Caribbean Beaches: 9 Secret Shorelines

The beach on Happy Bay in St. Martin. Photo by puroticorico
By Alexis Flippin

Quiet, secluded, and often off the beaten path, these powdery treasures are for those island lovers for whom the beach is the thing. Ultra-romantic and blessed with natural good looks, these hidden Caribbean beaches are so serenely idyllic you can almost, to paraphrase T.S. Eliot, hear the mermaids sing.

Photo Caption: The beach on Happy Bay in St. Martin.
The beach of La Blanquilla in Venezuela. Photo by Danny86
Day-tripping castaways can swim and snorkel the sparkling coves of the "white island," one of Venezuela's remote Federal Dependencies (offshore islands) in the western Caribbean. No one lives here but the Guardia Costera (Coast Guard), wild donkeys, and the occasional fisherman, boater, or tour group on a desert-island sojourn. With alabaster beaches and tranquil seas, it's a favorite anchorage for cruisers. Divers can explore the undersea wall 65 feet offshore, encrusted with rare black coral. A good way to see La Blanquilla, 70 miles northwest of Margarita Island, is by chartered boat. Explore Yacht Tours (tel. +58 212-2842015; is a Caracas, Venezuela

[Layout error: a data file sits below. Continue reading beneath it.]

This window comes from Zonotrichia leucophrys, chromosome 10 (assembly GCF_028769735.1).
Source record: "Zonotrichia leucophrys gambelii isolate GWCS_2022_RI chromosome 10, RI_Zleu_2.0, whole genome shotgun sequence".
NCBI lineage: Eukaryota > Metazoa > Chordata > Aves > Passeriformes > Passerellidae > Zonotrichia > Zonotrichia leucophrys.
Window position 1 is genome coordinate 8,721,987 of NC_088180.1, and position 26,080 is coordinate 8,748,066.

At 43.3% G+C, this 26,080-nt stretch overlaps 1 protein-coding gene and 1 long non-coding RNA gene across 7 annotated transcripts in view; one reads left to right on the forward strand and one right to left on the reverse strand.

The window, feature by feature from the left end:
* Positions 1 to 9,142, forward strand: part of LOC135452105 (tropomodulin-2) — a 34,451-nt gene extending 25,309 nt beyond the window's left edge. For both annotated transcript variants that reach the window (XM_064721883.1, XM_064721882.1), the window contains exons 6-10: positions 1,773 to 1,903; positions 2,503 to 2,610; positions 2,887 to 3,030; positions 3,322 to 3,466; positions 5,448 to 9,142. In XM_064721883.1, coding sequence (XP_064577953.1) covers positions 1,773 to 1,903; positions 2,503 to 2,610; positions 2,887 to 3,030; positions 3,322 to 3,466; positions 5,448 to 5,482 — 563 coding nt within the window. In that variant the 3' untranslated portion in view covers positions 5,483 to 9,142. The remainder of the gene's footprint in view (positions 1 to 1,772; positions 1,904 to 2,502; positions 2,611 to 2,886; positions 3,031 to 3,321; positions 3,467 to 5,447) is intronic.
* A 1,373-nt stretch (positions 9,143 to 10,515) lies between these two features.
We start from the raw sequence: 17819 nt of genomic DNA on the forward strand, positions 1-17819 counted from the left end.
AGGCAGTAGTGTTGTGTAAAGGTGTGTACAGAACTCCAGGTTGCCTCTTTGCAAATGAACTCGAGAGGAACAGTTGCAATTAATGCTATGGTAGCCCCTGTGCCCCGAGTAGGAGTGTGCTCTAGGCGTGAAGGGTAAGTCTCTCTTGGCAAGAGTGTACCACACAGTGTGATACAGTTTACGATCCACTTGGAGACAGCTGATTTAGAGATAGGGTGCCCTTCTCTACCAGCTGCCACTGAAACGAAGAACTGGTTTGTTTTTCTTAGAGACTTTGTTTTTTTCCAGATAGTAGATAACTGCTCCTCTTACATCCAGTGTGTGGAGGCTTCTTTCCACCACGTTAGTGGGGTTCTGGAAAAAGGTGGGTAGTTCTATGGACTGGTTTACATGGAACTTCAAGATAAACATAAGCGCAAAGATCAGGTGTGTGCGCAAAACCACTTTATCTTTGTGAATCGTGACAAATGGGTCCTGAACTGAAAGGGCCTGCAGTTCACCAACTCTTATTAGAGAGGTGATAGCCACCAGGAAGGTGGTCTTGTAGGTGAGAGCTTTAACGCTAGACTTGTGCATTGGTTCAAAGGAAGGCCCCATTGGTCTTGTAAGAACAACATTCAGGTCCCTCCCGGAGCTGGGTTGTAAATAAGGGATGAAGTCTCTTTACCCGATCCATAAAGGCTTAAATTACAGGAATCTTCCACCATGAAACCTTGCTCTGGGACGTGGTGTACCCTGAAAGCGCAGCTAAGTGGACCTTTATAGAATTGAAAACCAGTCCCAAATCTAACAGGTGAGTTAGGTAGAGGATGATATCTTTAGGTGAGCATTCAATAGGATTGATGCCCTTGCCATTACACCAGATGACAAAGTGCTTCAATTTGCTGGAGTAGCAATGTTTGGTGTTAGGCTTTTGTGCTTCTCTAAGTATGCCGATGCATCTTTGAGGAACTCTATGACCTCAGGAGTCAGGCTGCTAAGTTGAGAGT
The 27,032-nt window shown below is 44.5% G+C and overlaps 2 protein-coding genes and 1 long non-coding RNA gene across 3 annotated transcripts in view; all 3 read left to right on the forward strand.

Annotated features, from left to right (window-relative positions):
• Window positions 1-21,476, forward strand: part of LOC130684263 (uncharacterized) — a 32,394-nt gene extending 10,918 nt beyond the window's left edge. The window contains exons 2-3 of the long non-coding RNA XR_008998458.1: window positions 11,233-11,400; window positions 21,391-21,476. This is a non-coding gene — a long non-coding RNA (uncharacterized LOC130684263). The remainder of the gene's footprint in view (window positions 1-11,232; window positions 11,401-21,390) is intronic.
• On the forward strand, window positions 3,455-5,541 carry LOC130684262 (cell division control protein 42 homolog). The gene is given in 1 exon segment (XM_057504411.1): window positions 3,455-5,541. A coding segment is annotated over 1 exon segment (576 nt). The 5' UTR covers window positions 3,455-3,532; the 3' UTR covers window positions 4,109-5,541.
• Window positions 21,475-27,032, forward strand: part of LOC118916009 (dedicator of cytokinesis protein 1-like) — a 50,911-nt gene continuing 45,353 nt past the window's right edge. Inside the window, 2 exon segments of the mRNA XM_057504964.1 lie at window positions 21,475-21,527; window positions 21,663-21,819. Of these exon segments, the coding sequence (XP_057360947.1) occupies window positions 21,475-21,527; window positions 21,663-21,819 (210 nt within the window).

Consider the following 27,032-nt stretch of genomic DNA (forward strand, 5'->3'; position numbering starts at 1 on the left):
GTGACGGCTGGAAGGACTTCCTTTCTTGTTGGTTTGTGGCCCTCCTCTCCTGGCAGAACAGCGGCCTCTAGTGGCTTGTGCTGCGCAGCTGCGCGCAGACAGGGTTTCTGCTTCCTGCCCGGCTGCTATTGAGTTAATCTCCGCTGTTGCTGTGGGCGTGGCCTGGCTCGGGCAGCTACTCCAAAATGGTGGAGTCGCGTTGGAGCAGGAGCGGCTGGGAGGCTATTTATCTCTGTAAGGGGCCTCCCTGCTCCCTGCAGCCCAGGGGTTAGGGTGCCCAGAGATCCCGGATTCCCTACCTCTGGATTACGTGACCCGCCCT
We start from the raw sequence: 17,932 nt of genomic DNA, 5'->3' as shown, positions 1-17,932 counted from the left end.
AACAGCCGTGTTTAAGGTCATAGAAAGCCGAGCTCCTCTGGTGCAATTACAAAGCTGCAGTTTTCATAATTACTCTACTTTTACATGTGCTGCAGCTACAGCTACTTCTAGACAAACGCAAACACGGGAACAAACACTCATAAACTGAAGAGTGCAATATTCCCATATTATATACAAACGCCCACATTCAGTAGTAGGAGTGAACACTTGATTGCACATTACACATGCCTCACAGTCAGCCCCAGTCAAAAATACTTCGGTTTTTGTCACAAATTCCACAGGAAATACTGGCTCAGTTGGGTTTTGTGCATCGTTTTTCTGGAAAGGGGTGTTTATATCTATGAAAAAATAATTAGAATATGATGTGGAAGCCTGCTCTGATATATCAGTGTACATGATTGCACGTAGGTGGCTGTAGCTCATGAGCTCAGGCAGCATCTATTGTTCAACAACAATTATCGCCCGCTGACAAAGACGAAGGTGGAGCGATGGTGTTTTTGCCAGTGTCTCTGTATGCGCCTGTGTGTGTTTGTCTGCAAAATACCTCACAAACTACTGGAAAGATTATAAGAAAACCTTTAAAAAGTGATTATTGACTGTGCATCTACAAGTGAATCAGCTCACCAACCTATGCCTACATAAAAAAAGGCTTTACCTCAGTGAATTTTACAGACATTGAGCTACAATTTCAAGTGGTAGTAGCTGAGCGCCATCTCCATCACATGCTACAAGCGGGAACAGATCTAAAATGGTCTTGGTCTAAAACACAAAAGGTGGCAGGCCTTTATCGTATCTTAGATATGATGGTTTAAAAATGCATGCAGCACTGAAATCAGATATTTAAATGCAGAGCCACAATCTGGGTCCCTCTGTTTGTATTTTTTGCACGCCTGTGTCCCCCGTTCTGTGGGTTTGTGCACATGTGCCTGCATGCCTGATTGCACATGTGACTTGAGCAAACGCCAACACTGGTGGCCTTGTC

Smuggler's Cove, Tortola, British Virgin Islands. Photo by tavarua
It's a bumpy ride by four-wheel-drive or a leisurely stroll down a long dirt road to this quiet, secluded beach on Tortola's West End. But it's worth every bead of sweat once you reach this creamy crescent of sand. The sapphire seas at Smuggler's Cove are warm, clear, and practically ripple-free. Sip a frozen drink at the only commercial enterprise in sight, the ramshackle Smuggler's Cove beach bar, where you can rent beach chairs and snorkel equipment to putter about the coral reef 100 feet offshore. Sit back and toast to the island of Jost van Dyke across the seas.

Photo Caption: Smuggler's Cove, Tortola, British Virgin Islands.
Gold Rock Beach on Grand Bahama Island. Photo by zanzibar123